Trump’s lies and his propaganda testify

US, WASHINGTON (ORDO NEWS) — President Donald Trump began his briefing on April 13 with a pre-mounted video recording praising his accomplishments in tackling the coronavirus pandemic. Trump’s team selected and edited quotes from statements by journalists and governors, who in reality constantly talked about the dangerous lack of support from the White House during the pandemic, so that it ended up as if they praised his leadership.

At that time, the United States had already recorded 23 thousand deaths from covid-19, as well as 600 thousand confirmed cases of infections – more than in any other country. However, this did not prevent Trump from displaying an informational advertisement about “our success” (Currently, the number of deaths in America is almost four times more, and the number of confirmed cases of infection has more than doubled).

I have not seen anything like this kind of outright propaganda from the 1980s in the Soviet Union. Unexpectedly, I was transported 40 years ago to my childhood when I watched on the TV screen how the aging Soviet patriarch Leonid Brezhnev pinned medals all the time on his own chest. He rewarded himself, in particular, for the heroism shown during the Second World War, for his critical contribution to international communism, as well as for improving the Soviet way of life. The less space was left on his jacket, the clearer it became to the Soviet public that the state so praised by him was actually based on lies, injustice and disrespect for man.

The current reality of covid-19 has likewise exposed the problem of inequality in America, as coronavirus is rampant among color communities and widens the gap between rich people and everyone else. The United States could learn a lot from the program of serious transformations undertaken in the Soviet Union, which exposed the decades of Kremlin lies, in the framework of which an attempt was made to solve this problem.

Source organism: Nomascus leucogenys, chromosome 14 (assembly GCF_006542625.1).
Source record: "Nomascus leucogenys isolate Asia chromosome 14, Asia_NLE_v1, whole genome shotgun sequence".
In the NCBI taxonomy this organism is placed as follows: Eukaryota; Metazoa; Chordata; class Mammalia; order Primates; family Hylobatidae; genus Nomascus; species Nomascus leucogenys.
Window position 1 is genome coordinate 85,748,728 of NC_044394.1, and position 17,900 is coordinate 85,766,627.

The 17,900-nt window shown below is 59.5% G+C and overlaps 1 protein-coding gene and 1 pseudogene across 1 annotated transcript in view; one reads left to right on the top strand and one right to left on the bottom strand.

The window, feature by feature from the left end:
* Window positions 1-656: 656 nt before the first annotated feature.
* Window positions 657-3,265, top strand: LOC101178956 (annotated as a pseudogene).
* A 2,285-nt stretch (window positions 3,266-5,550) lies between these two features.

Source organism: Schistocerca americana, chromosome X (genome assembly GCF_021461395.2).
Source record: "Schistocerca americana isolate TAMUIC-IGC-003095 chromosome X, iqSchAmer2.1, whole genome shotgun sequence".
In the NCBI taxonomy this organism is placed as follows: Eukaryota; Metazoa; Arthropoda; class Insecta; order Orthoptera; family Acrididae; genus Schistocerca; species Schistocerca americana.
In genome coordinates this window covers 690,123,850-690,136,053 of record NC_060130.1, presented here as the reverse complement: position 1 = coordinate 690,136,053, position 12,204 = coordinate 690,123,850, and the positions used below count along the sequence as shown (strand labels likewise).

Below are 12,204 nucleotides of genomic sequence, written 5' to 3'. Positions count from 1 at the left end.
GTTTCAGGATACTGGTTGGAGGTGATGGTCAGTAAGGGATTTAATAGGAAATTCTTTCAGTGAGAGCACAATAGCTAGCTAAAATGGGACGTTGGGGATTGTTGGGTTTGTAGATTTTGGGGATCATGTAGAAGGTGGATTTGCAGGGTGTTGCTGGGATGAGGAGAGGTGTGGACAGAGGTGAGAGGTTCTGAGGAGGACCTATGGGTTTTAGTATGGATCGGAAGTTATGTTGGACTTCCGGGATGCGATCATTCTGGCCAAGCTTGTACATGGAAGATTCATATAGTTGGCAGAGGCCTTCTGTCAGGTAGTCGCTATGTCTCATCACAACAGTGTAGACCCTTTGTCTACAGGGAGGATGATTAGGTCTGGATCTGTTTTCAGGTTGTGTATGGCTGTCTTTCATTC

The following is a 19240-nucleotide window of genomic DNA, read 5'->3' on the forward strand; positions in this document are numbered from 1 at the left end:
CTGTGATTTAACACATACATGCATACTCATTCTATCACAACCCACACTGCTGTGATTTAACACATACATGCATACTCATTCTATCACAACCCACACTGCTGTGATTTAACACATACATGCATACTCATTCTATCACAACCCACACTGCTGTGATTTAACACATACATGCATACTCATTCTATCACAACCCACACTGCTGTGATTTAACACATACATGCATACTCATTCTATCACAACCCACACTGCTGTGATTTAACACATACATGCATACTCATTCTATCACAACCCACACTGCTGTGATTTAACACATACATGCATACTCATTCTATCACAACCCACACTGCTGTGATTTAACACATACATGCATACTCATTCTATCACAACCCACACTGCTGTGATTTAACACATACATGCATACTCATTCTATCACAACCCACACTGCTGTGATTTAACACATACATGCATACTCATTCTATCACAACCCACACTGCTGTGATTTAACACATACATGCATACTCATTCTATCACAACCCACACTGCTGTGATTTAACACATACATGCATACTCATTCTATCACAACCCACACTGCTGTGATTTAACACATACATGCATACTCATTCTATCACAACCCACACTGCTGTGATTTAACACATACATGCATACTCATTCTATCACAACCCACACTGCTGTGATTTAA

Exactly 35 years ago, Soviet leader Mikhail Gorbachev realized that profound reforms were needed in the USSR in order to maintain the country’s place in the international arena. For the components of his policy aimed at transforming, he came up with the appropriate names – “glasnost” (openness) and “perestroika” (reconstruction, reconstruction). Gorbachev hoped to save the Soviet Union by recognizing past mistakes and lies, as well as promises of greater openness in the future.

He began a sincere reassessment of excesses by the secret police of the Soviet Union, the destructive influence of the military-industrial complex, as well as the tragic unpreparedness for the German invasion in 1941, which resulted in the deaths of tens of millions of Soviet citizens – this is more than the loss in any other country’s conflict .

Over the past century, the United States and the Soviet Union have often been perceived as a mirror image of each other’s strengths and weaknesses. Located on the periphery of European civilization, both countries had messianic intentions towards achieving a universal result: Soviet Russia tried to do this on the basis of communist equality, and America with the help of “rugged individualism” (rugged individualism).

The Soviet Union sought to achieve equality for all, but constantly demonstrated the inability to guarantee it to individual citizens. Therefore, the USSR, despite the reformist efforts of Gorbachev, fell apart in 1991. The Soviet slogan about the faceless “dictatorship of the proletariat” turned out to be less attractive than the American idea of ​​a “shining city on a hill” along with the promises of the American dream of achieving its goals through initiative and enterprise. In addition, the United States had Hollywood promising a dazzling lifestyle.

The councils were partially destroyed as a result of their own arrogance. Their illusory view of their triumph, apparently, was based on the phenomenon of Potemkin villages of the times of the Russian Empire. The appearance of this expression dates back to the XVIII century, to the moment when Catherine the Great wanted to travel through her vast possessions. The Russian empress hoped to see prosperous subjects, but did not know that prosperity was not the main feature of the life of Russian peasants. Prince Grigory Potemkin, the favorite of Catherine, understood that harsh reality, poverty and devastation could upset the empress, who was born in Germany and was used to order. Therefore, he ordered to draw a long row of house facades and paint them with bright colors. It was these painted facades that Catherine saw passing by.